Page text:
Elegiac Reality

Elegy and nostalgia are nice. The past is a simpler era that seems so wonderful compared to the phone-obsessed reality we live in today. Of course, we don’t complain about the lack of fire hazards or dying of polio, but certain things do appear to have been better back then, whenever then is. Here at Classically Educated, we’re not above a good wallow of the rose-tinted glass kind. In fact, we seem to do a lot of that.

Today’s indulgence is a wonderful book called Lost New York, which, as the name implies, is a pictorial book illustrating the wonders of the city which no longer exist, either because they were demolished, burned down or simply abandoned.

Of course, it’s a beautiful way to forget the present for a little while and become totally absorbed by the past.

From major buildings (such as Pennsylvania Station, pictured on the cover) to single-family mansions which our era might consider of minor interest or even antisocial expressions of class differences (but which I wish had survived), this book covers it all, in a beautiful format which gives a one-page (or, in exceptional cases, two-page) history, including the all-important information about when the building was lost (if they don’t give you this, then the edge is lost to a degree) and the best pictures the author managed to find.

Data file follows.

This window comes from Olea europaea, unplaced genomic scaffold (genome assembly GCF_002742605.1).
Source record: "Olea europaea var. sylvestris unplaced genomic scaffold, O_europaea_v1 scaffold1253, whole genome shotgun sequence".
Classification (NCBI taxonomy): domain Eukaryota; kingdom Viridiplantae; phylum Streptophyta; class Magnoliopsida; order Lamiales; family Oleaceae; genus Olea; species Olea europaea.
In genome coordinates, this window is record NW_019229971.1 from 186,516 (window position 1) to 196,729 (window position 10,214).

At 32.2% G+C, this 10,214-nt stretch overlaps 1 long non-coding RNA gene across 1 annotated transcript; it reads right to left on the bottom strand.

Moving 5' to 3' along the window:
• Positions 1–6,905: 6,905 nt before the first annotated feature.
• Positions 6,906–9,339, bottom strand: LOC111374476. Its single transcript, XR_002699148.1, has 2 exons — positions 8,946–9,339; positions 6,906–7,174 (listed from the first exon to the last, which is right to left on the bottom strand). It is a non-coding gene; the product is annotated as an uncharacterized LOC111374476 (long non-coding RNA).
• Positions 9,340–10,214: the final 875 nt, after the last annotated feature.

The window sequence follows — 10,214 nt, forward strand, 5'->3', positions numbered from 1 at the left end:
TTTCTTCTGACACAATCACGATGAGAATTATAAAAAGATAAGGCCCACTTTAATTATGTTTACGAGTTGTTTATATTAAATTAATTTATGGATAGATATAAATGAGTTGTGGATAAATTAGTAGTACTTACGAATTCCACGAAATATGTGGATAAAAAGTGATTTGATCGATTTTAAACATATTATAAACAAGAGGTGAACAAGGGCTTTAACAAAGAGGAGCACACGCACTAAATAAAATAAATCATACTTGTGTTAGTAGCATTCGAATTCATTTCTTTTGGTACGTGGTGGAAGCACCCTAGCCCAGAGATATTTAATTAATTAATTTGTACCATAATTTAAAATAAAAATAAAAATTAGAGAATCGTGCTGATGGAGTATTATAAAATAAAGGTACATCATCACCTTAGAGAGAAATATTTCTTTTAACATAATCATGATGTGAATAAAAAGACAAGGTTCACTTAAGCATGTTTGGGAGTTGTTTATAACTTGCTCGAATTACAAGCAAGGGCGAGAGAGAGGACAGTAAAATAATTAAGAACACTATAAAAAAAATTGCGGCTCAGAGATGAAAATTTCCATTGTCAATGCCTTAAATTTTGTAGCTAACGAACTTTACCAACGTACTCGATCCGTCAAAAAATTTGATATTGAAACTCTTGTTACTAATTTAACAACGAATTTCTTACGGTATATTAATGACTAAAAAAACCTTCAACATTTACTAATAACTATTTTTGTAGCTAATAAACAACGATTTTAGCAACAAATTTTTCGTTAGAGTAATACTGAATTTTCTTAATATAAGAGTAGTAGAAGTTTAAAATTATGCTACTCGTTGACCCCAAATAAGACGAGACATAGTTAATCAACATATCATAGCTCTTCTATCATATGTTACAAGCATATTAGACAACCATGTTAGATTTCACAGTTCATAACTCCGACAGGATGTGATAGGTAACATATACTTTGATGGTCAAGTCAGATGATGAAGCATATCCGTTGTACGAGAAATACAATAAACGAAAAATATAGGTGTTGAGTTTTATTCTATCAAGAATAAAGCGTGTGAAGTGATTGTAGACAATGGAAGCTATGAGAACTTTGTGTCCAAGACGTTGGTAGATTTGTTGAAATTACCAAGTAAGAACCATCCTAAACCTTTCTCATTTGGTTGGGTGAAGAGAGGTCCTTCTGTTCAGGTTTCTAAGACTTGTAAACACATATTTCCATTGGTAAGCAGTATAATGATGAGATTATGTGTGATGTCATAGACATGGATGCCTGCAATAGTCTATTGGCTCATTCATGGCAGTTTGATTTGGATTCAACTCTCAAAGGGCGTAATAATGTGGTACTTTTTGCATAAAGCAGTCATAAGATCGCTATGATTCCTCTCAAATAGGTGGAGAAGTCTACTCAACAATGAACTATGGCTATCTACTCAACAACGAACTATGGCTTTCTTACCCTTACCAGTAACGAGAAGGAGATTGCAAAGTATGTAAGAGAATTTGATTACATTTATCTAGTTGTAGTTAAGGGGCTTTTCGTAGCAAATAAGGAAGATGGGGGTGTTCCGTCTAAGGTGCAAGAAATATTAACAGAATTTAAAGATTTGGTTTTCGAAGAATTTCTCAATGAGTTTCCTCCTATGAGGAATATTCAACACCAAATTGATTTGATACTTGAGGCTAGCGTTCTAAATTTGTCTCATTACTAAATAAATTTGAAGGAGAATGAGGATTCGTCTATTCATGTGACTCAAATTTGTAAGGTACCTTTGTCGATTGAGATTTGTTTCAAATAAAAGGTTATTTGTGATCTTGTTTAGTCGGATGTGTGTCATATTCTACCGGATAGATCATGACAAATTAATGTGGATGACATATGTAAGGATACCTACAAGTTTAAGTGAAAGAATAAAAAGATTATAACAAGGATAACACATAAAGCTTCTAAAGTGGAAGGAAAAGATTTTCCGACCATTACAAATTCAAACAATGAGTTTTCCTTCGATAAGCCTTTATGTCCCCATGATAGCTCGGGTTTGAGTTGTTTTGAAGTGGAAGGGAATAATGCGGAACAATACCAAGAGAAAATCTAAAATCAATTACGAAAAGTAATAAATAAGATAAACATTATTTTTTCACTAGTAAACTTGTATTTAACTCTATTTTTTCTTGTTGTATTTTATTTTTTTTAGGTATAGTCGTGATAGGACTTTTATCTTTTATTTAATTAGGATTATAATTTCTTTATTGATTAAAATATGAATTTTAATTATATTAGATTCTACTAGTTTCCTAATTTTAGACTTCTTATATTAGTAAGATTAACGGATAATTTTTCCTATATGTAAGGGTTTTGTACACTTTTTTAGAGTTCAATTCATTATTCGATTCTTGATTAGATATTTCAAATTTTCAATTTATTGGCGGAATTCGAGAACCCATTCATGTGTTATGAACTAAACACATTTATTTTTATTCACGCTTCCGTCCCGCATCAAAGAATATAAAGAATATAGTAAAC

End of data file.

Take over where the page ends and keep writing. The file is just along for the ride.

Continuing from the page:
I found this one as un-put-downable as any well-written thriller (and yes, I loved The Da Vinci Code), because I wanted to know what came next, and once I turned the page to discover some wonderful treasure that was no longer with us, I wanted to read all about it… and then I’d turn the page again to discover the next one…

So I breezed through this one, but it’s one of those books that, though not the usual high-gloss-and-color coffee-table book, is one you can happily leave on a coffee table to entertain your guests endlessly.

The fact that I go to New York reasonably often and am familiar with the areas around the landmarks that have disappeared is an added bonus.

Gustavo Bondoni has recently completed the Emily Plair Trilogy with the final novel, Amalgam. Find out what happens to each of the characters in the satisfying conclusion, which you can purchase here.


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